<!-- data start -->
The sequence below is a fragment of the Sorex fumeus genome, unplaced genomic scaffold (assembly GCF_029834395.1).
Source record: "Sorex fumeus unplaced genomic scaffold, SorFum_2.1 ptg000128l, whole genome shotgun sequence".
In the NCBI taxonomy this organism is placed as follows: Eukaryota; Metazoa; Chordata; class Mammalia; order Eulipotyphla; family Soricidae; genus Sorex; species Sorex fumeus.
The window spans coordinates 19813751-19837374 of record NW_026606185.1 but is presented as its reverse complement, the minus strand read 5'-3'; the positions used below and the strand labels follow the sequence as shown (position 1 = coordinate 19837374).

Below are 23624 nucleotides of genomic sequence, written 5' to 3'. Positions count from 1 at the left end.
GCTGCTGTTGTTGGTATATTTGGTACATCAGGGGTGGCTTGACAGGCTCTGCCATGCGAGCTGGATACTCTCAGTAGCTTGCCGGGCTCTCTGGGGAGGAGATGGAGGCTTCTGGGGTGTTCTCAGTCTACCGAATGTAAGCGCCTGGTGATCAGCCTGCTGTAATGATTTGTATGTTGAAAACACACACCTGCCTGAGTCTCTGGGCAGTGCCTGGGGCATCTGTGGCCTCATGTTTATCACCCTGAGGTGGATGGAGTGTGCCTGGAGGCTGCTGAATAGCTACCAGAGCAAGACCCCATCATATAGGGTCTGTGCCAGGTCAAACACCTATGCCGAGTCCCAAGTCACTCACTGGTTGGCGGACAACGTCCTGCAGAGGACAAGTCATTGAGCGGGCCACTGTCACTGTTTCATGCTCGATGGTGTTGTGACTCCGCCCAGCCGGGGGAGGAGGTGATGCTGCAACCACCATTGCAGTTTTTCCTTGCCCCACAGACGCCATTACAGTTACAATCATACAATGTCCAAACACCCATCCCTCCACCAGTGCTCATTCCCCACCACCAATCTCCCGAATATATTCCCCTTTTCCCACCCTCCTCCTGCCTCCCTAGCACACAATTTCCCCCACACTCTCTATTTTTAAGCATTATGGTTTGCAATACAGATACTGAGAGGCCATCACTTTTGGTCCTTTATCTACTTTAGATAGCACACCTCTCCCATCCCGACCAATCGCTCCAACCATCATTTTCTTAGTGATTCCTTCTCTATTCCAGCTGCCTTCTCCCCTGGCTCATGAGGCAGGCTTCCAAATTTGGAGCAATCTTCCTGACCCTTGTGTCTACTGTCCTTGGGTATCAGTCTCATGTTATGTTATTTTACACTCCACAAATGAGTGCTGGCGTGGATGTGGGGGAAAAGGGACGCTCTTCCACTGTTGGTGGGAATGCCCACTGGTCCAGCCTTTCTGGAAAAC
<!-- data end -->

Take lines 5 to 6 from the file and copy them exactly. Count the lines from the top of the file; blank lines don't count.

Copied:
Below are 23624 nucleotides of genomic sequence, written 5' to 3'. Positions count from 1 at the left end.
GCTGCTGTTGTTGGTATATTTGGTACATCAGGGGTGGCTTGACAGGCTCTGCCATGCGAGCTGGATACTCTCAGTAGCTTGCCGGGCTCTCTGGGGAGGAGATGGAGGCTTCTGGGGTGTTCTCAGTCTACCGAATGTAAGCGCCTGGTGATCAGCCTGCTGTAATGATTTGTATGTTGAAAACACACACCTGCCTGAGTCTCTGGGCAGTGCCTGGGGCATCTGTGGCCTCATGTTTATCACCCTGAGGTGGATGGAGTGTGCCTGGAGGCTGCTGAATAGCTACCAGAGCAAGACCCCATCATATAGGGTCTGTGCCAGGTCAAACACCTATGCCGAGTCCCAAGTCACTCACTGGTTGGCGGACAACGTCCTGCAGAGGACAAGTCATTGAGCGGGCCACTGTCACTGTTTCATGCTCGATGGTGTTGTGACTCCGCCCAGCCGGGGGAGGAGGTGATGCTGCAACCACCATTGCAGTTTTTCCTTGCCCCACAGACGCCATTACAGTTACAATCATACAATGTCCAAACACCCATCCCTCCACCAGTGCTCATTCCCCACCACCAATCTCCCGAATATATTCCCCTTTTCCCACCCTCCTCCTGCCTCCCTAGCACACAATTTCCCCCACACTCTCTATTTTTAAGCATTATGGTTTGCAATACAGATACTGAGAGGCCATCACTTTTGGTCCTTTATCTACTTTAGATAGCACACCTCTCCCATCCCGACCAATCGCTCCAACCATCATTTTCTTAGTGATTCCTTCTCTATTCCAGCTGCCTTCTCCCCTGGCTCATGAGGCAGGCTTCCAAATTTGGAGCAATCTTCCTGACCCTTGTGTCTACTGTCCTTGGGTATCAGTCTCATGTTATGTTATTTTACACTCCACAAATGAGTGCTGGCGTGGATGTGGGGGAAAAGGGACGCTCTTCCACTGTTGGTGGGAATGCCCACTGGTCCAGCCTTTCTGGAAAAC